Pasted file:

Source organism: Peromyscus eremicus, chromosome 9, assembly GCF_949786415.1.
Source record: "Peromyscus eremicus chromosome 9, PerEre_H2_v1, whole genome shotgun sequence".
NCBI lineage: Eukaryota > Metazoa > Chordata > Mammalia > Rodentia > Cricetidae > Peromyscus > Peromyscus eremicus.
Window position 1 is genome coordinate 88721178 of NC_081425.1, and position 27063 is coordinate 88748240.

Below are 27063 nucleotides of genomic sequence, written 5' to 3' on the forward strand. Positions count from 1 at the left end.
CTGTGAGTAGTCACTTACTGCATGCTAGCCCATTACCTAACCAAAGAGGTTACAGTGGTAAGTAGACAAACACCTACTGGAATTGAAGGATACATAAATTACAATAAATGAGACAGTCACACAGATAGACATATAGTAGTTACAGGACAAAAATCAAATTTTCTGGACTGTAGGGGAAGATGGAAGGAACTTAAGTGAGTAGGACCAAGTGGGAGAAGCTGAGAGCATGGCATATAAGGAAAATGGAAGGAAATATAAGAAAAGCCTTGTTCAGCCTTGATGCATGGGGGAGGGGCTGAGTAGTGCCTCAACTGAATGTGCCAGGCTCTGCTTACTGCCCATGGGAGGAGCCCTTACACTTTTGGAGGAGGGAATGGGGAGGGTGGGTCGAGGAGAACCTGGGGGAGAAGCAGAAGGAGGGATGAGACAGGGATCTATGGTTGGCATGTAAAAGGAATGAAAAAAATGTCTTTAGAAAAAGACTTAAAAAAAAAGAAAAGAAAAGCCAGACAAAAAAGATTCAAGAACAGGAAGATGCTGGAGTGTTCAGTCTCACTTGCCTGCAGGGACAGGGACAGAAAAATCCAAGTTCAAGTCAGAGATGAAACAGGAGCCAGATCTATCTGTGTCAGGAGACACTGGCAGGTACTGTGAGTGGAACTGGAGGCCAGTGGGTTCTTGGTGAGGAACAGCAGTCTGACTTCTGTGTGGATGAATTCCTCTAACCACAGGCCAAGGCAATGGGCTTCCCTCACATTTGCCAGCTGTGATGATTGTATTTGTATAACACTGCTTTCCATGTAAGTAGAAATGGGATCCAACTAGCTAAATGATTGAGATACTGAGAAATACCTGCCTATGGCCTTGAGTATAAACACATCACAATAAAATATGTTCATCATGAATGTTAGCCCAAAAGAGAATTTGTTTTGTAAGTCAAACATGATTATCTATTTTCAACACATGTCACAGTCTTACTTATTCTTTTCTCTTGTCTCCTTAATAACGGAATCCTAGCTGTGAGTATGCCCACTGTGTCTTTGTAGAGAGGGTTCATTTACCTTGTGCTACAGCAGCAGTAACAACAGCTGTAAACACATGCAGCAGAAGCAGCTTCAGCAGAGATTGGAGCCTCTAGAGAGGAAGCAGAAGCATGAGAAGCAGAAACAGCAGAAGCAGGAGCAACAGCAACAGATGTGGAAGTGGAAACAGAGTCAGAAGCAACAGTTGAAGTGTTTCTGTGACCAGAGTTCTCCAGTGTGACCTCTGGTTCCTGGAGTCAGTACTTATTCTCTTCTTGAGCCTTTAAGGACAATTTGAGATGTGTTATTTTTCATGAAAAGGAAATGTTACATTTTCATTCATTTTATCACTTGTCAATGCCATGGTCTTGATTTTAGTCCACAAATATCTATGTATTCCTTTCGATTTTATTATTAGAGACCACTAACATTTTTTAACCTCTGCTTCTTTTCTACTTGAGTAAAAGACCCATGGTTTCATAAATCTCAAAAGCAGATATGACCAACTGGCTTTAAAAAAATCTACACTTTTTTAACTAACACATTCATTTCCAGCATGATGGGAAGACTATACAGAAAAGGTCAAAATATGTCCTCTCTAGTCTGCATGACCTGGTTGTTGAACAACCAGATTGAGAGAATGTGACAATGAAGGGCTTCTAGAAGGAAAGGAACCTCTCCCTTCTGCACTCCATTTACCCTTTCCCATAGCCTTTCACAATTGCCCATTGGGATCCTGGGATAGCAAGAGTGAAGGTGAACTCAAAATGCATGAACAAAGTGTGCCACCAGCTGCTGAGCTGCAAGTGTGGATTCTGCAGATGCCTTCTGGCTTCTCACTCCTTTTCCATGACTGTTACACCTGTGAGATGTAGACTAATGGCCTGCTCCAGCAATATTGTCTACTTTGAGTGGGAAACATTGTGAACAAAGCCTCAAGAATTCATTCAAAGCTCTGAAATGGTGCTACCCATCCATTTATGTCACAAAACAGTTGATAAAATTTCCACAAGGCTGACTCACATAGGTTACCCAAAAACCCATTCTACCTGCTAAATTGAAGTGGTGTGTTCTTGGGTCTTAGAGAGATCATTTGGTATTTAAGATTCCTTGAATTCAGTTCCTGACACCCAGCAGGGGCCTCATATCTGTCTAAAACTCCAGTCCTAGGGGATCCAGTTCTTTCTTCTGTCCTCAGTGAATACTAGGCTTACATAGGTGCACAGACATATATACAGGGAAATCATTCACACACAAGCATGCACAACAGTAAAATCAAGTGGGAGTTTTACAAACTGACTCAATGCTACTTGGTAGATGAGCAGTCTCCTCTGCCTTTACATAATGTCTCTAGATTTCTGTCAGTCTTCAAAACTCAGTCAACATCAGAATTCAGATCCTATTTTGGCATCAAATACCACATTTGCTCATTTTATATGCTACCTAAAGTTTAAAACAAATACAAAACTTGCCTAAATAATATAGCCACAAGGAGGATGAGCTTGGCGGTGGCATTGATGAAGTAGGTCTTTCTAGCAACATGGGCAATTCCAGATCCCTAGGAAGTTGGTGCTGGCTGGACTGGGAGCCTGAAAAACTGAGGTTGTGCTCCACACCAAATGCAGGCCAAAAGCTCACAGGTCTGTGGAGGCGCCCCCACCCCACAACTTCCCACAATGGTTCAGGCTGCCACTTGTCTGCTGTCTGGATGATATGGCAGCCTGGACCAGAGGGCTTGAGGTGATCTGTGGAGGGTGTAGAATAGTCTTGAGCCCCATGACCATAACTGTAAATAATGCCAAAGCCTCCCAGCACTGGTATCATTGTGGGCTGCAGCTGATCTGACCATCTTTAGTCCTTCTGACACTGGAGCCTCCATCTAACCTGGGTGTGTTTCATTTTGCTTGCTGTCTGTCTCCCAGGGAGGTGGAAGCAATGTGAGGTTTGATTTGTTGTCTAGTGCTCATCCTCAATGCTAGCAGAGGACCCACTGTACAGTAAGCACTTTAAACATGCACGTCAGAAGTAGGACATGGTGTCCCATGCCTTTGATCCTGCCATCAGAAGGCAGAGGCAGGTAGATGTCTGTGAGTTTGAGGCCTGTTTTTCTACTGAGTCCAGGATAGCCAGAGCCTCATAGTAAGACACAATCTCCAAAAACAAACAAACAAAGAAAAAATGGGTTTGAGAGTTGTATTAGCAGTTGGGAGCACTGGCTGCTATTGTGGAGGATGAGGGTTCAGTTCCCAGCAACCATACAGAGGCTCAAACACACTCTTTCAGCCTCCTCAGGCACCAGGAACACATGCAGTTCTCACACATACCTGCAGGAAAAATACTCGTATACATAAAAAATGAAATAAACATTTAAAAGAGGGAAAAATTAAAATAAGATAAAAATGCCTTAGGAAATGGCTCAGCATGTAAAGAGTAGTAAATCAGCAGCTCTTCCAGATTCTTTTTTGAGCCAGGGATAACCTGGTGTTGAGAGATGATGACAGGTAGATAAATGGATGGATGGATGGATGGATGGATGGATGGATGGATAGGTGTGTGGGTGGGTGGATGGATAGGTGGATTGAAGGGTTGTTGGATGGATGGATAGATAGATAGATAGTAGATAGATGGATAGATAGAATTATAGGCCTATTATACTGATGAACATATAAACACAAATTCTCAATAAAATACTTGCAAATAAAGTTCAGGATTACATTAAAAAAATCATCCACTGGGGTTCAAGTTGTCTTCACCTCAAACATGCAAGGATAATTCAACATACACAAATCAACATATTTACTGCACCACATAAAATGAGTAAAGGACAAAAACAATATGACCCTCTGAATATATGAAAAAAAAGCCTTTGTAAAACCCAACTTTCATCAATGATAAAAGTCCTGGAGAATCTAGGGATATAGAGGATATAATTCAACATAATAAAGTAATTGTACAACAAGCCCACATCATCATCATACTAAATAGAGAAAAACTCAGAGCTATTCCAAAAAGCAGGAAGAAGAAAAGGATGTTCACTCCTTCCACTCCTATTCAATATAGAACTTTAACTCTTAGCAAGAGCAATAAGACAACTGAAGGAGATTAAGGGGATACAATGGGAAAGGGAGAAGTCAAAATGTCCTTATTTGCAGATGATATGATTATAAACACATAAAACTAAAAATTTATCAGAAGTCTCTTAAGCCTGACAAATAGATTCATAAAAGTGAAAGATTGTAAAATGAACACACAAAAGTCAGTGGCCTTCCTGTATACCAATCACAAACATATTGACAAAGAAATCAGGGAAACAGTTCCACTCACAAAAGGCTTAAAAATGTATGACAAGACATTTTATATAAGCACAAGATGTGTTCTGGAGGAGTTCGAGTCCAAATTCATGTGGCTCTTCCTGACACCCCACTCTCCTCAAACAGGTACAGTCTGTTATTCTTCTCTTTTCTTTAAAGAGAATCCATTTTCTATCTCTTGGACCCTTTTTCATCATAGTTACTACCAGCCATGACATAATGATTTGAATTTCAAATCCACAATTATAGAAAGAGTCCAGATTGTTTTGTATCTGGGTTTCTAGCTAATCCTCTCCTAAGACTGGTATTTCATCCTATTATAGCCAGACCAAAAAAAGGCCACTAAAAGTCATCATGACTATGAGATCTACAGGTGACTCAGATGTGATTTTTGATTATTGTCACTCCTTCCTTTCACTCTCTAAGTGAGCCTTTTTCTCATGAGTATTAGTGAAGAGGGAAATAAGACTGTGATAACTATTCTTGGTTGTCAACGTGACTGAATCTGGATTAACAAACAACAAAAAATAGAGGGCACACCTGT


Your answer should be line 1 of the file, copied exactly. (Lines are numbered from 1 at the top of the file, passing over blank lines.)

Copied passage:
Source organism: Peromyscus eremicus, chromosome 9, assembly GCF_949786415.1.